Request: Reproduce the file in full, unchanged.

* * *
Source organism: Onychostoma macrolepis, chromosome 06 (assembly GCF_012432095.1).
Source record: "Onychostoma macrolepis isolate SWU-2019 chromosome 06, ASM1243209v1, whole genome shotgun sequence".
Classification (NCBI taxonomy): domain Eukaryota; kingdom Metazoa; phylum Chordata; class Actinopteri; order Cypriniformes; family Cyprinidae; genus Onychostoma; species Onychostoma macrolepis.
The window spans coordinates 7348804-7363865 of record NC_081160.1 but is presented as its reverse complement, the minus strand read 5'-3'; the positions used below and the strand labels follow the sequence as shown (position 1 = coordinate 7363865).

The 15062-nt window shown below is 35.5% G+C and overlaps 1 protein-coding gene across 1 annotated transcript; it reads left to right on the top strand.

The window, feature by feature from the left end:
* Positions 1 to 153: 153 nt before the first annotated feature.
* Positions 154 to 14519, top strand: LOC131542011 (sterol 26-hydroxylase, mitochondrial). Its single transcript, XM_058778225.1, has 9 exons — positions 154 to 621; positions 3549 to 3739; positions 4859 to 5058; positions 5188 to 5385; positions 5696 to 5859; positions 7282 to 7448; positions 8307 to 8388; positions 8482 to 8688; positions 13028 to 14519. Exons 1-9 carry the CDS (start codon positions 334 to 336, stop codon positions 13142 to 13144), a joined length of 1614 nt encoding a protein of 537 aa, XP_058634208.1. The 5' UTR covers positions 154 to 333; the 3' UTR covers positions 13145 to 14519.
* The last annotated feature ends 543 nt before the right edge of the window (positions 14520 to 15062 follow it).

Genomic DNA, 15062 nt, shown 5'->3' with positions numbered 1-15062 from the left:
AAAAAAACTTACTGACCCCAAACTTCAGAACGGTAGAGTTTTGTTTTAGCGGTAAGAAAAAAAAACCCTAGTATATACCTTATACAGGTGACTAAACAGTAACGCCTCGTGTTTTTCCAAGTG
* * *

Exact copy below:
Source organism: Onychostoma macrolepis, chromosome 06 (assembly GCF_012432095.1).
Source record: "Onychostoma macrolepis isolate SWU-2019 chromosome 06, ASM1243209v1, whole genome shotgun sequence".
Classification (NCBI taxonomy): domain Eukaryota; kingdom Metazoa; phylum Chordata; class Actinopteri; order Cypriniformes; family Cyprinidae; genus Onychostoma; species Onychostoma macrolepis.
The window spans coordinates 7348804-7363865 of record NC_081160.1 but is presented as its reverse complement, the minus strand read 5'-3'; the positions used below and the strand labels follow the sequence as shown (position 1 = coordinate 7363865).

The 15062-nt window shown below is 35.5% G+C and overlaps 1 protein-coding gene across 1 annotated transcript; it reads left to right on the top strand.

The window, feature by feature from the left end:
* Positions 1 to 153: 153 nt before the first annotated feature.
* Positions 154 to 14519, top strand: LOC131542011 (sterol 26-hydroxylase, mitochondrial). Its single transcript, XM_058778225.1, has 9 exons — positions 154 to 621; positions 3549 to 3739; positions 4859 to 5058; positions 5188 to 5385; positions 5696 to 5859; positions 7282 to 7448; positions 8307 to 8388; positions 8482 to 8688; positions 13028 to 14519. Exons 1-9 carry the CDS (start codon positions 334 to 336, stop codon positions 13142 to 13144), a joined length of 1614 nt encoding a protein of 537 aa, XP_058634208.1. The 5' UTR covers positions 154 to 333; the 3' UTR covers positions 13145 to 14519.
* The last annotated feature ends 543 nt before the right edge of the window (positions 14520 to 15062 follow it).

Genomic DNA, 15062 nt, shown 5'->3' with positions numbered 1-15062 from the left:
AAAAAAACTTACTGACCCCAAACTTCAGAACGGTAGAGTTTTGTTTTAGCGGTAAGAAAAAAAAACCCTAGTATATACCTTATACAGGTGACTAAACAGTAACGCCTCGTGTTTTTCCAAGTG